Dolenz says, “Bob Rafelson once said, ‘We caught lightning in a bottle.’ And that is a very succinct way of describing what happens with any successful artistic project. You look at something like Star Trek. It wasn’t just William Shatner [as Captain Kirk], or [show creator] Gene Roddenberry or any one of the actors or writers [which made that show a success].
“You create an environment, and you bring together a bunch of very talented people, and you keep your fingers crossed that you catch lightning in a bottle. There’s no formula. You can’t predict it. You can’t guarantee it. But you just hope it happens.”
Happen it did for The Monkees, which Dolenz defines as a series about a band that wanted to be the Beatles. “That was the arc of the show.” As he recently told the Los Angeles Times, “We were never an American version of the Beatles. We were [playing on screen] four guys who wanted to be the Beatles.”
Still, there was the British-born Davy Jones, who hailed from Openshaw in the United Kingdom, and who became the McCartney-conduit Monkee. As each band member brought their own slightly zany Beatle-like spirit to the table, Jones, at only 5’ 3”, presented a doe-eyed innocence, charm, and vulnerability that appealed to female fans who adored him in droves.
In fact, according to Monkees historian and confidant Gary Strobl, the feeling was mutual. “Davy was a sweet and gentle man, who was dedicated to his fans,” says Strobl, who is finalizing the optimum, literary companion, The Monkees: Reel to Real, featuring commentary and insight culled from over 250 interviews, some of which were conducted via video (including the last public appearance of Jones).
“The Monkees pretty much played themselves,” Strobl adds, “except for Peter. He had the most difficult job, because he is incredibly bright and articulate, and he had to play a kind of country bumpkin.”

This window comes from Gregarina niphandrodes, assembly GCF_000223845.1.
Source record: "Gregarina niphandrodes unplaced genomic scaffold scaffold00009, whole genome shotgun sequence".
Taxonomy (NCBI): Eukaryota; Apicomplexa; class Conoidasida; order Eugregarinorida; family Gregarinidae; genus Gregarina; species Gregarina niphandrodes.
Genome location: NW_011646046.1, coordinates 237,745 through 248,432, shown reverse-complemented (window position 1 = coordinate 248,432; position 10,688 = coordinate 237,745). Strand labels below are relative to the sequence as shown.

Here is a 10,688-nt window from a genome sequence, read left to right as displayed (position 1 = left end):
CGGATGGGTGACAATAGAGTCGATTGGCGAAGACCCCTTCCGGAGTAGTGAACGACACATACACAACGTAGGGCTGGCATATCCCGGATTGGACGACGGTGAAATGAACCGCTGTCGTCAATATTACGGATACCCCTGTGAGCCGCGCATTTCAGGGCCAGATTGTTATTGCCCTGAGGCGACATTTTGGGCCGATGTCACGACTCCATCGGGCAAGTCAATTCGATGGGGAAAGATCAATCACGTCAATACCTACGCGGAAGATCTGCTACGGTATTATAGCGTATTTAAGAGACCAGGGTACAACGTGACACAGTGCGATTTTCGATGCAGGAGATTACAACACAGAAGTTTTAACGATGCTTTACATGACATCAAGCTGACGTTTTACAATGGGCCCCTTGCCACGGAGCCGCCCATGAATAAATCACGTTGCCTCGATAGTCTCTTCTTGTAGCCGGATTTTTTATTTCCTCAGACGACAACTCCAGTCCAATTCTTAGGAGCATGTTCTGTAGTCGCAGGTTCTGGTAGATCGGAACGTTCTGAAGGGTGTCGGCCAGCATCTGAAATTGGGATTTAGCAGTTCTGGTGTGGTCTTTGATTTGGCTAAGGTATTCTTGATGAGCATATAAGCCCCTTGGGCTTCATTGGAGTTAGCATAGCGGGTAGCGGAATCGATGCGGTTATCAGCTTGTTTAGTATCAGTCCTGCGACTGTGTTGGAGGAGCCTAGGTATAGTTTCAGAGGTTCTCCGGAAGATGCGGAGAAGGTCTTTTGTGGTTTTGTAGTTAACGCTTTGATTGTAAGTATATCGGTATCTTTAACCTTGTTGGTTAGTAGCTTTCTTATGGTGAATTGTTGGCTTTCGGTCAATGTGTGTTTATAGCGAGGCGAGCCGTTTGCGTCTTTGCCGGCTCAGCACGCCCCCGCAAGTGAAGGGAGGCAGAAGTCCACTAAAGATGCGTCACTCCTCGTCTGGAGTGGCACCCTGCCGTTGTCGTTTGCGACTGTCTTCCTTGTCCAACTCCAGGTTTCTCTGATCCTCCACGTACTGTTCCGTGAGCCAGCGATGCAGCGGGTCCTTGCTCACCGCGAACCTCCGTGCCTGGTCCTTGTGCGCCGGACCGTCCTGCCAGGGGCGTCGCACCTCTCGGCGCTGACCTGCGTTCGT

If not an educated scholar, the television-Tork was a solid student of life, truth, and honesty. As presented on the show, he could never hurt a fly, and always sought to do the right thing. An inherently likable sort, the Peter persona became one of TV’s first emotionally-intelligent male characters, striking a chord with the mainstream viewers who, in many ways, also recognized him as the heart of the series.
As Tork told Strobl for his book, “I had developed that simpleton character myself on the Greenwich Village stages as a way of protecting myself against the results of bad jokes, a self-protective kind of thing. I brought that character in and that is one of the main reasons I got the part was because it was a chance for them to have an offbeat guy.
“If it were four guys like Micky, Davy, Mike, and another guy just like them, it would have been too bland. My character ranged from ridiculous to pure and wonderful. I mean, from downright stupid, time consuming and wearying to pure in heart and uplifting. They took the character and did things with the character, but that character was my own.”
Dolenz, with his animated style of humor, delivered an ideal mix of musical performer, comedian, and actor. He was funny and theatrical when he acted on screen, and poignant at all the right moments while performing Monkee mammoth hits like “I’m A Believer.”
Nesmith, meanwhile, in his legendary green wool cap (and, who was heir to the lucrative Liquid Paper consumer product fortune), brought a calm intelligence and intensity to The Monkees. However, as he muses today, his “…character was written that way. But I had the most fun playing Princess Gwen [in the episode titled, ‘The Fairy Tale’]. So, what does that tell you?”
“Overall,” Nesmith says he and his cast/band-mates were “collegial and professional,” but “were never really close friends.” Instead, they were “more like brothers in arms [who] rode some wild roads together in fast cars. And that is a special bond.”
In turn, the audience bonded with the band. As Dolenz once observed, “Many people have fond memories of The Monkees. I fondly remember it, too.”
Along with other, hip, music-geared TV variety shows such as Shindig! and American Bandstand, The Monkees “musi-com” paved the path for the music video explosion of manic camera angles and more, while it partially ignited TV’s Solid Gold and The Sonny & Cher Comedy Hour, which in turn begot similar variety hours and laid the ground-work for boy-bands like NSYNC, and Boys 2 Men in the decades to come.
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End of “The Monkees”: Part 1; see link below for Part 2:
Originally published at www.emmys.com.